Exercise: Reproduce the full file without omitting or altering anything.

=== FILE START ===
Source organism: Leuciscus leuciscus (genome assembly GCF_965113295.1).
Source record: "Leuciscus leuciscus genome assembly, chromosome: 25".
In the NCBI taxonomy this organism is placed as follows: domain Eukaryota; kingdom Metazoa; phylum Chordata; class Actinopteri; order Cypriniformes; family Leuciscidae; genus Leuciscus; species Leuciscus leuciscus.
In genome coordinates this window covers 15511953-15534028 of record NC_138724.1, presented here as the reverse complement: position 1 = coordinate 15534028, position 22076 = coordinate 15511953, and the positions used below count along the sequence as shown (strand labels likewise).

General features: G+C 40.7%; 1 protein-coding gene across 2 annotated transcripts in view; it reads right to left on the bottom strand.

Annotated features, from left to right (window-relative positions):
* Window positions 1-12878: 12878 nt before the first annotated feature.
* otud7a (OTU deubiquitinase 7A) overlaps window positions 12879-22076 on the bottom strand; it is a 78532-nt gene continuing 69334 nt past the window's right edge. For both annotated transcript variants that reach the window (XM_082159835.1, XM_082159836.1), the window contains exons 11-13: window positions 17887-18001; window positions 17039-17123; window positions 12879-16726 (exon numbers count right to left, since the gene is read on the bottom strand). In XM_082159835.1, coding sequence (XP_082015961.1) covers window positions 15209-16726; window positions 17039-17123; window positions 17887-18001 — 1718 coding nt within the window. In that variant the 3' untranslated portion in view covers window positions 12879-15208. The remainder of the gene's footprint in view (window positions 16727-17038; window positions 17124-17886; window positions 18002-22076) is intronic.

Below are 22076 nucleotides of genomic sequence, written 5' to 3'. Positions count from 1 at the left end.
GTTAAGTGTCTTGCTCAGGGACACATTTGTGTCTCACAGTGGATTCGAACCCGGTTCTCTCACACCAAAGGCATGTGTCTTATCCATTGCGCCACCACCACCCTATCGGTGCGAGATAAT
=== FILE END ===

Source organism: Leuciscus leuciscus (genome assembly GCF_965113295.1).
Source record: "Leuciscus leuciscus genome assembly, chromosome: 25".
In the NCBI taxonomy this organism is placed as follows: domain Eukaryota; kingdom Metazoa; phylum Chordata; class Actinopteri; order Cypriniformes; family Leuciscidae; genus Leuciscus; species Leuciscus leuciscus.
In genome coordinates this window covers 15511953-15534028 of record NC_138724.1, presented here as the reverse complement: position 1 = coordinate 15534028, position 22076 = coordinate 15511953, and the positions used below count along the sequence as shown (strand labels likewise).

General features: G+C 40.7%; 1 protein-coding gene across 2 annotated transcripts in view; it reads right to left on the bottom strand.

Annotated features, from left to right (window-relative positions):
* Window positions 1-12878: 12878 nt before the first annotated feature.
* otud7a (OTU deubiquitinase 7A) overlaps window positions 12879-22076 on the bottom strand; it is a 78532-nt gene continuing 69334 nt past the window's right edge. For both annotated transcript variants that reach the window (XM_082159835.1, XM_082159836.1), the window contains exons 11-13: window positions 17887-18001; window positions 17039-17123; window positions 12879-16726 (exon numbers count right to left, since the gene is read on the bottom strand). In XM_082159835.1, coding sequence (XP_082015961.1) covers window positions 15209-16726; window positions 17039-17123; window positions 17887-18001 — 1718 coding nt within the window. In that variant the 3' untranslated portion in view covers window positions 12879-15208. The remainder of the gene's footprint in view (window positions 16727-17038; window positions 17124-17886; window positions 18002-22076) is intronic.

Below are 22076 nucleotides of genomic sequence, written 5' to 3'. Positions count from 1 at the left end.
GTTAAGTGTCTTGCTCAGGGACACATTTGTGTCTCACAGTGGATTCGAACCCGGTTCTCTCACACCAAAGGCATGTGTCTTATCCATTGCGCCACCACCACCCTATCGGTGCGAGATAAT